Always neighbors; never enemies

Our church—the Episcopal Church, which is the American expression of the Anglicanism forged in the Church of England—has always been engaged with the workings of the commonweal.  After all, Henry the VIII rendered the Church a branch of the government, which caused more than a few problems for the church, to be sure, but also allowed the church to remain attuned to the needs, the concerns, and, indeed, the dangers that faced the nation and its people.

In the United States, that tradition of engagement by Episcopalians with the civic life of the nation has remained strong.  There have been more Episcopalian presidents than from any other denomination, as one singular example.  From the halls of power to the power of the voting booth, Episcopalians listen, pay attention, form opinions, hold convictions, and then—most of all—act

5 facts about Episcopalians | Pew Research Center

All of that is good, and especially so when we arrive at a day like today and a national election.  Our nation desperately needs Episcopalians to participate in the commonweal in ways that usher in the kingdom of God.  That’s not theocracy in the making.  Rather, it leavens the world with grace.

But somewhere along the way, Americans have come to mistake fellow Americans with whom they disagree as enemies.  We impute to them the worst motives and turn their views into caricatures, and we harden our own views until they lack all nuance and fall prey to the sin of self-righteous certainty.  And the result is the opposite of the Gospel of Jesus.  Instead of fostering reconciliation, we fracture relationship.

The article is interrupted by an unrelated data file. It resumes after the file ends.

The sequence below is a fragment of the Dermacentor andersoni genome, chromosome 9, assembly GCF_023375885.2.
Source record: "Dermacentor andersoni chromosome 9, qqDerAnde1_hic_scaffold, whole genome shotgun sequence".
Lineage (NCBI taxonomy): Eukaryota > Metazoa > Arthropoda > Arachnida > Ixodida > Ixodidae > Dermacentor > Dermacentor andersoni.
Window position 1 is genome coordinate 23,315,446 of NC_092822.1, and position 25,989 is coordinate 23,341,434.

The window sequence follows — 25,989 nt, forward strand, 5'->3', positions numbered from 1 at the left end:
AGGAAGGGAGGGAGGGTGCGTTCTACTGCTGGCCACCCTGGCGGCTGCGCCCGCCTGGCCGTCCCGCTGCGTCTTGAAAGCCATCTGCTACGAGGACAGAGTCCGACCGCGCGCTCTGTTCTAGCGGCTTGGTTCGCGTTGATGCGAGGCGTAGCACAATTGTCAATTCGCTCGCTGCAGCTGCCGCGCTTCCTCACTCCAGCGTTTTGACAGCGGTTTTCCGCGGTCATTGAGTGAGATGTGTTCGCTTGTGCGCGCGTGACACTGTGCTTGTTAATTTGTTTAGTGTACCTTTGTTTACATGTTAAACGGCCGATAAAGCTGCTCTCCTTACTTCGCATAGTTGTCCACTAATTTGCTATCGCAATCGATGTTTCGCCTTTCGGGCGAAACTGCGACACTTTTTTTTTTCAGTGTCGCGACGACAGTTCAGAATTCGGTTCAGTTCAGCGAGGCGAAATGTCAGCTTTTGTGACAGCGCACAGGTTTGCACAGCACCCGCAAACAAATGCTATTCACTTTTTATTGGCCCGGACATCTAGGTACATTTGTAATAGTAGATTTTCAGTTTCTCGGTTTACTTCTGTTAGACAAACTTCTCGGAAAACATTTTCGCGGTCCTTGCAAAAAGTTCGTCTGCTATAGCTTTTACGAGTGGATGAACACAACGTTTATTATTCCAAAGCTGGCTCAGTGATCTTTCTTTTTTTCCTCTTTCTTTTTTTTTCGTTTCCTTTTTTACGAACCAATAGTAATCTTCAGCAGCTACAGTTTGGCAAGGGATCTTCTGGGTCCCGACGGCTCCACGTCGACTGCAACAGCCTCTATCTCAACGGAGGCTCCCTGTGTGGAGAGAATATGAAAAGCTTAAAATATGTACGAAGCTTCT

Germs Are Spread Through Handshakes, So Pick a Different Greeting |  Elemental

My good friend, the Rev. Daryl Hay, said this past Sunday, “Christians don’t have enemies, only neighbors.”  Anyone who reads the Gospel with care knows Daryl is correct.  So, on this election day, on which so much of such import is admittedly at stake, how are Christians, and particularly Episcopalians, to respond?  I hope we will vote, and I hope our votes will be cast through the lens of the Gospel.  Beyond that, however, I hope we will model for the rest of the world what it means to love our neighbors.

The Very Rev. Anne Maxwell, Dean of St. Andrew’s Cathedral in Jackson, Mississippi, shared with me a pledge that the members of at least one parish have committed to take this election season.  It is steeped in the Gospel.  I will take this pledge, and I encourage you to consider taking it too:

A Pledge for the Presidential Election

As a person of faith committed to the life and teachings of Jesus, I make this pledge to all people

regardless of their political beliefs, whether we are in agreement or disagreement, and regardless

of who wins the election.

With respect to my words and actions, whether in person or through social media, I pledge and

commit myself, both before and after the election –

To love others as Jesus has loved me (John 13:34);

To treat others as I would want them to treat me (Luke 6:31);

To love my enemies, do good to those who hate me, bless those who curse me, and pray

for those who abuse me (Luke 6:27-28);

To “proclaim by word and example the Good News of God in Christ” (Book of Common

Prayer, 305); and

To “strive for justice and peace among all people, and to respect the dignity of every

human being” (Book of Common Prayer, 305).

This I pledge in the name of the Father, and of the Son, and of the Holy Spirit. Amen.